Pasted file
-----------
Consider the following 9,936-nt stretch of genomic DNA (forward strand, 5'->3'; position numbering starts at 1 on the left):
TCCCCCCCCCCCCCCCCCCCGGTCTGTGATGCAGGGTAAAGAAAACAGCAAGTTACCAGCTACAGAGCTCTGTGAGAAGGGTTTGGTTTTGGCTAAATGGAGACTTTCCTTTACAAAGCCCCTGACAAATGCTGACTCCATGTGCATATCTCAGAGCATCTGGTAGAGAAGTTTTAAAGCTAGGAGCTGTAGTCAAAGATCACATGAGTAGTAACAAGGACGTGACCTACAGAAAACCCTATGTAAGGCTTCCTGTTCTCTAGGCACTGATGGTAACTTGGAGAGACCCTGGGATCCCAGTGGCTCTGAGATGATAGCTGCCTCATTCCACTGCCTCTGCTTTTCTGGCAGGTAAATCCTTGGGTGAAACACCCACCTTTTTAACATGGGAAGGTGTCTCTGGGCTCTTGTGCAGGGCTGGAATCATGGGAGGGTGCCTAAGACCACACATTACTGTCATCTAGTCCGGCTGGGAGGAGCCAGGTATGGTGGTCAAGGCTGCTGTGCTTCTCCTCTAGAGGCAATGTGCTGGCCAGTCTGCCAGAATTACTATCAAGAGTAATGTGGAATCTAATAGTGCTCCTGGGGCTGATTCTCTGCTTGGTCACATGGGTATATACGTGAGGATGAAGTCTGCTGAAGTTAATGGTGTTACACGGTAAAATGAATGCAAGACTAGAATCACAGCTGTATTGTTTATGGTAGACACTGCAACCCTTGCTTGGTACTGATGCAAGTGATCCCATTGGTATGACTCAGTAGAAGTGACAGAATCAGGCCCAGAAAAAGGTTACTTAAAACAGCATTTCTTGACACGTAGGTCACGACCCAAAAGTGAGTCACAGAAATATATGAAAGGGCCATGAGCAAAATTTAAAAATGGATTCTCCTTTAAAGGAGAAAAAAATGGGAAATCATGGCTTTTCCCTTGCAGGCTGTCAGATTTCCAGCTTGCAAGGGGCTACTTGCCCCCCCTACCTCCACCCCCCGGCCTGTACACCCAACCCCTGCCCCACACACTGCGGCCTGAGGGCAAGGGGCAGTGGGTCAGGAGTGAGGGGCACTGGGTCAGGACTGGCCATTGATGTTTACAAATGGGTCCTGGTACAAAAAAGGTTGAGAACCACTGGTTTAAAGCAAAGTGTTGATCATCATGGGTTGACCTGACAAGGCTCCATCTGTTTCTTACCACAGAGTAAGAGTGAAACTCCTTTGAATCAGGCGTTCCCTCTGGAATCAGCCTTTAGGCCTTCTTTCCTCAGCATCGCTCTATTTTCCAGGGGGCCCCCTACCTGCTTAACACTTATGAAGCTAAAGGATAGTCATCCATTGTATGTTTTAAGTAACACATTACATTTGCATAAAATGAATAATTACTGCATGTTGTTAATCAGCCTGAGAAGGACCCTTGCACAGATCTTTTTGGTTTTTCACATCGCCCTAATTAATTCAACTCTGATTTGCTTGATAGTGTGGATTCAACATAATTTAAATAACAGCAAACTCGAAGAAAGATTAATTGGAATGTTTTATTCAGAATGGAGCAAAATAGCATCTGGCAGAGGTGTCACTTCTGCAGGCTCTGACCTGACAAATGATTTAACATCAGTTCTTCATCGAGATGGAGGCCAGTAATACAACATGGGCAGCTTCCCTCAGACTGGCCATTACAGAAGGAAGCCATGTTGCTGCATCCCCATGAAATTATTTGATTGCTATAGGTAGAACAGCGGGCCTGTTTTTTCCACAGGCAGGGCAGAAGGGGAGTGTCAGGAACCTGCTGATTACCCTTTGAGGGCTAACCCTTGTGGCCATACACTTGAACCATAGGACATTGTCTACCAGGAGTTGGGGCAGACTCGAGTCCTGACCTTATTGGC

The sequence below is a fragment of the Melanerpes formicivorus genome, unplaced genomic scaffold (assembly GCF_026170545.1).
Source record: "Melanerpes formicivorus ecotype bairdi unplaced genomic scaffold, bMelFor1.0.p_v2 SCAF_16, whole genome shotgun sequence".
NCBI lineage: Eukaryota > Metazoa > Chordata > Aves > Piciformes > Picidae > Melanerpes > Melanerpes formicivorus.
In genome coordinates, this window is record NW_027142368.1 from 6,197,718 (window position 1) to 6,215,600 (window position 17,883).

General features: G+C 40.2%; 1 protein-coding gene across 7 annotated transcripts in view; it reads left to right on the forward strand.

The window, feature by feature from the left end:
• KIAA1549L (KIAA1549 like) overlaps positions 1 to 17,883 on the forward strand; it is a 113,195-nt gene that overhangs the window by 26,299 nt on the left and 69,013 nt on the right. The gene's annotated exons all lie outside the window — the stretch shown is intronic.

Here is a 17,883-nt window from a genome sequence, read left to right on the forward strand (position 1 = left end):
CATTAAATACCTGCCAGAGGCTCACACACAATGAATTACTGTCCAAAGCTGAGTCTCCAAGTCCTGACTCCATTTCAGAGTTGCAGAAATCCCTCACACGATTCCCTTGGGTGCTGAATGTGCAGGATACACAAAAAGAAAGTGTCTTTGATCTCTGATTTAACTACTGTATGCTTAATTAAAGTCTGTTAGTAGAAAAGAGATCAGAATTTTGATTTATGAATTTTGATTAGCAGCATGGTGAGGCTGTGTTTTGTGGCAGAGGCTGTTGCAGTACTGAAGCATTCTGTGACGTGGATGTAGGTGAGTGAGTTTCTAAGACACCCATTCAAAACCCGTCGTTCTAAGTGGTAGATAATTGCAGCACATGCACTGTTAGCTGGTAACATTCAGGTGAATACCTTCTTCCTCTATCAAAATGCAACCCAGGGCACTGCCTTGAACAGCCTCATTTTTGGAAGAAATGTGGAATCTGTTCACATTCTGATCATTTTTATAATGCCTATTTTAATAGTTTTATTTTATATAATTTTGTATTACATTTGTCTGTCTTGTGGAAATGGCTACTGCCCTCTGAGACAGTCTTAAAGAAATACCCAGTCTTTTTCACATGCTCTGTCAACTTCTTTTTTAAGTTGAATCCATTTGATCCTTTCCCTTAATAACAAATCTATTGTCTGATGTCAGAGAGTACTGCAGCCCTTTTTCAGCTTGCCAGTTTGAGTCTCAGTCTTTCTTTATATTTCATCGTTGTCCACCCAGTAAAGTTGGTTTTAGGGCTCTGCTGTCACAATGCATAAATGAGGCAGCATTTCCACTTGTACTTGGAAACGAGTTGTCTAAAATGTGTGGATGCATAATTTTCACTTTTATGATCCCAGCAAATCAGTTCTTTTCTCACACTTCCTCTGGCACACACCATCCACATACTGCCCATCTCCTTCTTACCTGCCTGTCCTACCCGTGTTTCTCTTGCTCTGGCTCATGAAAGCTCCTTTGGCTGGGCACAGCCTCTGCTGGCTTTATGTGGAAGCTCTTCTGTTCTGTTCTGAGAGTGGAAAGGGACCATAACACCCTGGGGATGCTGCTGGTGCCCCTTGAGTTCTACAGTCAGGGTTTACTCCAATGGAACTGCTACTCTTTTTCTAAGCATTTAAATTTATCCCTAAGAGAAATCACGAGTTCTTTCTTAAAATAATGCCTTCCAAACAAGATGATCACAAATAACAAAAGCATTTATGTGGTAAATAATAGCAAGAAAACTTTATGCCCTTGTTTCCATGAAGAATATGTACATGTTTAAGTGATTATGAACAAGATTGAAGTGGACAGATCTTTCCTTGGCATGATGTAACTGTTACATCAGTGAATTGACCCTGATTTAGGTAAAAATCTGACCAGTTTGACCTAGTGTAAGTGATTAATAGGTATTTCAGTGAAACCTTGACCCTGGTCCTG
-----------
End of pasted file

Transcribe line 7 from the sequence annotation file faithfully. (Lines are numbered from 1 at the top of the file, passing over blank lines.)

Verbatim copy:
General features: G+C 40.2%; 1 protein-coding gene across 7 annotated transcripts in view; it reads left to right on the forward strand.